nts totaling $5,880,226 to enhance law enforcement practices and sustain crime prevention and intervention efforts were announced by U.S. Attorney Dwight C. Holton on Sept. 14.
   The Confederated Tribes of Warm Springs was the recipient of $502,598 in law enforcement grant funds.
   The grants are to address eight areas: public safety and community policing; methamphetamine enforcement; justice systems and alcohol and substance abuse; corrections and correctional alternatives; violence against women; elder abuse; juvenile justice; and tribal youth programs.
   Besides Warm Springs, Oregon tribes receiving grants included the Burns Paiute Tribe, Confederated Tribes of Coos, Lower Umpqua and Siuslaw Indians, Confederated Tribes of Siletz Indians, Confederated Tribes of the Grand Ronde Community of Oregon, Confederated Tribes of the Umatilla Indian Reservation, Coquille Indian Tribe, and the Klamath Tribes.
   The awards were made under the Coordinated Tribal Assistance Solicitation, a single application for tribal-specific grant programs offered by the Justice Department.
   Overall, the department awarded grants of $118.4 million to nearly 150 American Indian and Alaskan Native nations across the country.
   "These grants are about making communities safer and stronger. We're lucky to have tribal leadership throughout Oregon's tribes with initiatives that are smart, innovative and effective -- and I'm glad that folks in Washington are rewarding their excellent leadership with support for these terrific ideas. We are deeply committed to living up to our trust responsibility to tribal nations," said Holton.
   "Our partnerships with tribal leaders, police, courts, and community members are critical in making tribal communities safe. Today's announcement of nearly $6 million in grant awards to tribal nations in Oregon is a tremendous step forward in these efforts," he said.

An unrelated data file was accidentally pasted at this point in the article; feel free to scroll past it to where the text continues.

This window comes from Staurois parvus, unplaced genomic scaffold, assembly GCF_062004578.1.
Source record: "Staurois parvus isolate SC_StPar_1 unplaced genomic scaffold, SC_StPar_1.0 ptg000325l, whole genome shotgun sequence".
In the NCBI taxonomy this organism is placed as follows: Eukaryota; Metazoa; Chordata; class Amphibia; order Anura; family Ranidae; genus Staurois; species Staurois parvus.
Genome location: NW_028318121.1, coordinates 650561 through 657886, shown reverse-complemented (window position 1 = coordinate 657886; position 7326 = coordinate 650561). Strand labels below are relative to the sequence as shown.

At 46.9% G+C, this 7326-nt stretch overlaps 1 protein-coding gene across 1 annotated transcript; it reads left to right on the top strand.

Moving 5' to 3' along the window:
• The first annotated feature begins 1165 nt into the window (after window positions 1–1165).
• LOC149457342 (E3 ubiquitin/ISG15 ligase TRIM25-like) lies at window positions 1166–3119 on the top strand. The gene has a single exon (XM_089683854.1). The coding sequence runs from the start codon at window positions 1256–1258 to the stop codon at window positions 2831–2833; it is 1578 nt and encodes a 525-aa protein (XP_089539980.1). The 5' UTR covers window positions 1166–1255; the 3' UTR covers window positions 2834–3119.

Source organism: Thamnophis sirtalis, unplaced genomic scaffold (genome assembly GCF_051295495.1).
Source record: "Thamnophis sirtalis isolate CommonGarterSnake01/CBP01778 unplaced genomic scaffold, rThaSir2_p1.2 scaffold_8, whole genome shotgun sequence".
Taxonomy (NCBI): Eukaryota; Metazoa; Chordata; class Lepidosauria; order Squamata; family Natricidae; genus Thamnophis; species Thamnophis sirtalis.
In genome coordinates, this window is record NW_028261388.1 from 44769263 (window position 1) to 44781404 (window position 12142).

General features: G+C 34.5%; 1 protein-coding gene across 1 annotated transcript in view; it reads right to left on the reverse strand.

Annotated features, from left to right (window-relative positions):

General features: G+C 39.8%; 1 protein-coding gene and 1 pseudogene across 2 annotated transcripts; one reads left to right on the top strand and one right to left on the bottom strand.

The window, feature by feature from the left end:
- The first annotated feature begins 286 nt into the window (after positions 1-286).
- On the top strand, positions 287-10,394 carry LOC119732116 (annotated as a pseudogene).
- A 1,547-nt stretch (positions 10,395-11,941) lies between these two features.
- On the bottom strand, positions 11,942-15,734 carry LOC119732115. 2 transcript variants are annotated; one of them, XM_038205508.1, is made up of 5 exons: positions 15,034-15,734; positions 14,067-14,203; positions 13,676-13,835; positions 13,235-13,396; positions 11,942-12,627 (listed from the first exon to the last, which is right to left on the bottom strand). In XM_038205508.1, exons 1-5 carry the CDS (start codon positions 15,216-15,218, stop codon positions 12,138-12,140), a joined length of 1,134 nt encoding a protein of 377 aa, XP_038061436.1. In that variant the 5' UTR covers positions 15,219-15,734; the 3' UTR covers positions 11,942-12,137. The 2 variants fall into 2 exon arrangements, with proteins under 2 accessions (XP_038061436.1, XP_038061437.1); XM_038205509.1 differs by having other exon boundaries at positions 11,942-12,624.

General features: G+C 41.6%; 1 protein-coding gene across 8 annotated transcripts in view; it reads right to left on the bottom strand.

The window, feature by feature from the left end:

"The streamlined grant process developed with tribal leaders from across the United States is a clear indication of the commitment of the Department of Justice to engage in meaningful government-to-government consultations, and demonstrates the importance of our respective nations' joint efforts to improve public safety, victim services, youth programs, and the quality of life in tribal communities," Holton added.
   Associate Attorney General Tom Perrelli announced the funding during the department's 19th annual Four Corners Indian Country Conference in Ignacio, Colo.
   "I am pleased today to announce the Justice Department's continued investment in programs that offer innovative and comprehensive approaches to public safety and justice in Indian country," said Perrelli.
   "Our government-to-government consultations have been critical to our understanding of how to better serve and support our tribal partners. By deepening our engagement with tribal governments, we have sought to help put an end to the unacceptable and sobering crime rates witnessed in Indian country," he added.
   The Confederated Tribes of Warm Springs received $212,566 for elder abuse prevention, $140,032 to address meth crimes, and $150,000 for the juvenile justice program, for a total of $502,598.
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